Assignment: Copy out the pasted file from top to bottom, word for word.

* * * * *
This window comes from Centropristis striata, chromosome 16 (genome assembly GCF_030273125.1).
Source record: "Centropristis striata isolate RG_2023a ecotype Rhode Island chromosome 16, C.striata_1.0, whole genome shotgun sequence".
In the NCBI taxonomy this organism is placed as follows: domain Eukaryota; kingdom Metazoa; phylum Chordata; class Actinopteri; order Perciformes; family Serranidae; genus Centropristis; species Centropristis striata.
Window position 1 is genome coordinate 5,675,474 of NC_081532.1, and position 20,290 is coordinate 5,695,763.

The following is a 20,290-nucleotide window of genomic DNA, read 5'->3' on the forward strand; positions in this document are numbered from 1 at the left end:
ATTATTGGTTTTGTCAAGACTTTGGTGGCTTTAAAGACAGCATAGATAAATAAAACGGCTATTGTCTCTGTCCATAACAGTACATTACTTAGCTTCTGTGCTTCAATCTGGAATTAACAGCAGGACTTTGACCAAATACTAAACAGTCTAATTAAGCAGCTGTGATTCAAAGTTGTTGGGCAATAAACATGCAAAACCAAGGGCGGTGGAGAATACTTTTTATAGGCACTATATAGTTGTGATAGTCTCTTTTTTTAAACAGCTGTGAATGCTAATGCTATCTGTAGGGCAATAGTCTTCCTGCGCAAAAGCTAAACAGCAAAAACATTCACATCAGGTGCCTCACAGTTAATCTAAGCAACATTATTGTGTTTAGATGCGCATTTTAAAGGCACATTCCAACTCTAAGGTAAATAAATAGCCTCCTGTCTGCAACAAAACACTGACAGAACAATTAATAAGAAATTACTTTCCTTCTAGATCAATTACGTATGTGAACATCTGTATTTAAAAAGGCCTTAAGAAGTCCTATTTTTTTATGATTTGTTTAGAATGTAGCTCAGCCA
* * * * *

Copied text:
This window comes from Centropristis striata, chromosome 16 (genome assembly GCF_030273125.1).
Source record: "Centropristis striata isolate RG_2023a ecotype Rhode Island chromosome 16, C.striata_1.0, whole genome shotgun sequence".
In the NCBI taxonomy this organism is placed as follows: domain Eukaryota; kingdom Metazoa; phylum Chordata; class Actinopteri; order Perciformes; family Serranidae; genus Centropristis; species Centropristis striata.
Window position 1 is genome coordinate 5,675,474 of NC_081532.1, and position 20,290 is coordinate 5,695,763.

The following is a 20,290-nucleotide window of genomic DNA, read 5'->3' on the forward strand; positions in this document are numbered from 1 at the left end:
ATTATTGGTTTTGTCAAGACTTTGGTGGCTTTAAAGACAGCATAGATAAATAAAACGGCTATTGTCTCTGTCCATAACAGTACATTACTTAGCTTCTGTGCTTCAATCTGGAATTAACAGCAGGACTTTGACCAAATACTAAACAGTCTAATTAAGCAGCTGTGATTCAAAGTTGTTGGGCAATAAACATGCAAAACCAAGGGCGGTGGAGAATACTTTTTATAGGCACTATATAGTTGTGATAGTCTCTTTTTTTAAACAGCTGTGAATGCTAATGCTATCTGTAGGGCAATAGTCTTCCTGCGCAAAAGCTAAACAGCAAAAACATTCACATCAGGTGCCTCACAGTTAATCTAAGCAACATTATTGTGTTTAGATGCGCATTTTAAAGGCACATTCCAACTCTAAGGTAAATAAATAGCCTCCTGTCTGCAACAAAACACTGACAGAACAATTAATAAGAAATTACTTTCCTTCTAGATCAATTACGTATGTGAACATCTGTATTTAAAAAGGCCTTAAGAAGTCCTATTTTTTTATGATTTGTTTAGAATGTAGCTCAGCCA